The quarterly dividend distribution is $1, which is higher than the $0.50 extrinsic value. So, yes, the owner is most likely going to be choosing early assignment. It is not a guarantee, but it is likely.

(ii) High risk

If you place your call options too far OTM, you will lower the risk of early assignment. But they will lack much in the way of hedge value and you won’t materially lower your downside protection.

Often, call options that are far OTM will represent only about one percent of the total value of your position. In other words, if it falls 20 percent, which is natural for a stock, it doesn’t provide much in the way of reducing your downside.

For example, let’s say Apple (AAPL) is $300 per share. 400 strike calls out one year are about $4 per share. That means the value of your hedge when going 33 percent OTM (400 strike price divided $300 share price) is only just over one percent ($4 per-share premium of the option divided by the $300 stock price).

If Apple’s dividend is 3 percent per share and the hedge value from the call option is 1-2 percent, that means just a 4-5 percent drop in the stock would wipe out an entire year’s worth of dividend capture.

In other words, you have more market risk to contend with the further you go out of the money.

If you are trading more short-term (e.g., less than 30 days until expiration) and want to go just a few percent OTM, your hedge value will often be less than one percent of the size of your position (and sometimes lower).

(iii) Moderate risk

Choosing call options that are slightly OTM or right around ATM will provide a quality combination of hedge value while mitigating options assignment risk.

You can apply this to a long-term or short-term strategy.

If you go longer-term, you can select call options out 6+ months. Because the extrinsic value of an option (time premium and implied volatility premium) will remain high on a long-term option until the end, early assignment is less likely until the final ex-dividend date within the option’s maturity.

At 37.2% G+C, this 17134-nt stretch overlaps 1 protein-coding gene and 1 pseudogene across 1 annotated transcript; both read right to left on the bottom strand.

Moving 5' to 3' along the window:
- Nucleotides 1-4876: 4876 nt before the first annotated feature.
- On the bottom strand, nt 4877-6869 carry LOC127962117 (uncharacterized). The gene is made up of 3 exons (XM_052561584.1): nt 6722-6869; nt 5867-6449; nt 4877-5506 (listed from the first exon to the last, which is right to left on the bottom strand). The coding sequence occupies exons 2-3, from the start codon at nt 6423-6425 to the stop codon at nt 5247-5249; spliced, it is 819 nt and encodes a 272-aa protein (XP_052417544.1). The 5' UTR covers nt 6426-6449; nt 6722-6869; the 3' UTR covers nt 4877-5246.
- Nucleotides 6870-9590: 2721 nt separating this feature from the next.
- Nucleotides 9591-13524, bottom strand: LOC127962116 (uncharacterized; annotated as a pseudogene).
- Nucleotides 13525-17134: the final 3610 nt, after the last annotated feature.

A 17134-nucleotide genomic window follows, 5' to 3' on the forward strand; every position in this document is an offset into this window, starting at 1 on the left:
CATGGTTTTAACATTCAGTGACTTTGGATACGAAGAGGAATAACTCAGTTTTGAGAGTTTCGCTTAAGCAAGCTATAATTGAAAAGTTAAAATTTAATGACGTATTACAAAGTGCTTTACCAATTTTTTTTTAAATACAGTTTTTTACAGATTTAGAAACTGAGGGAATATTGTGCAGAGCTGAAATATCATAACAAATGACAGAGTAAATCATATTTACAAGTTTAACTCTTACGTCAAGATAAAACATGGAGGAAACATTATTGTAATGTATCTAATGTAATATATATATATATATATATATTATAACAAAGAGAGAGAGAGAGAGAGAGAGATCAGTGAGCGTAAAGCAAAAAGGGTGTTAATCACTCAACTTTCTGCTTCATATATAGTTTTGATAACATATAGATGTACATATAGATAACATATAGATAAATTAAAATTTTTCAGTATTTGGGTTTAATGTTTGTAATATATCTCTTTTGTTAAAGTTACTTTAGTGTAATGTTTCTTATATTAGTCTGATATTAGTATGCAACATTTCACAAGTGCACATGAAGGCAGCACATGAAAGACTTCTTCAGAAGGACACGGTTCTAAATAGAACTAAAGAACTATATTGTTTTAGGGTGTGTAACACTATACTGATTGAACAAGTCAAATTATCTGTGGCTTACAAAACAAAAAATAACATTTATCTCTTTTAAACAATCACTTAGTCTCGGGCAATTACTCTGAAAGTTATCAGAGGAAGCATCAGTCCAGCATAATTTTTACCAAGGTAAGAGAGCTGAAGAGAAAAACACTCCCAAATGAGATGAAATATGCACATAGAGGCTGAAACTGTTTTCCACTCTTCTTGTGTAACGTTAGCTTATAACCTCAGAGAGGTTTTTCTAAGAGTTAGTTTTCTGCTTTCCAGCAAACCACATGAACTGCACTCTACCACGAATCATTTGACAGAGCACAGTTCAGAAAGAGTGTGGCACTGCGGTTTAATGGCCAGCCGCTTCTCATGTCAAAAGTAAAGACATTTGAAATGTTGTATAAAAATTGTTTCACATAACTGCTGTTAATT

But you must always remember that early assignment is a possibility any time that you are short an option that’s ITM.

If you’re working on a shorter time horizon, you can select call options out 30 days or less. The shorter-term you are, the more you can feel comfortable with selling an ITM call – but not an amount ITM that’s larger than the upcoming dividend payment.

If the stock goes up, then you risk early assignment. However, when the premium of the option you selected is at least comparable to the upcoming dividend payment, then you will collect that option premium if you are closed out early. Accordingly, it could be a bit of a wash in terms of the profit of the trade structure.

If the stock goes against you, then you have an adequate hedge against this via the option’s premium. It also increases your change of capturing the dividend. It will not, of course, protect against a major market move against you.


Covered calls can be used as a tool within the context of a dividend capture strategy.

Overall, covered calls are best in a flat or a weakly rising or weakly falling market. If markets rise a lot, then your upside is capped by the trade structure, so you miss out on those gains. If markets fall a lot, then you’ll still bear some downside – though not as much if you didn’t have options sold against your long position on the stock.

So, you must be prepared to accept the different drawbacks associated with more “extreme” market movements.

Also, be aware that the spreads on options can often be wide. Options are a useful and versatile tool, but wide spreads can often make their use prohibitive. If you are trading options with wide spreads, it is difficult to get fair value and makes it harder to profitably trade options over the long-run regardless of the strategy or way in which they’re employed.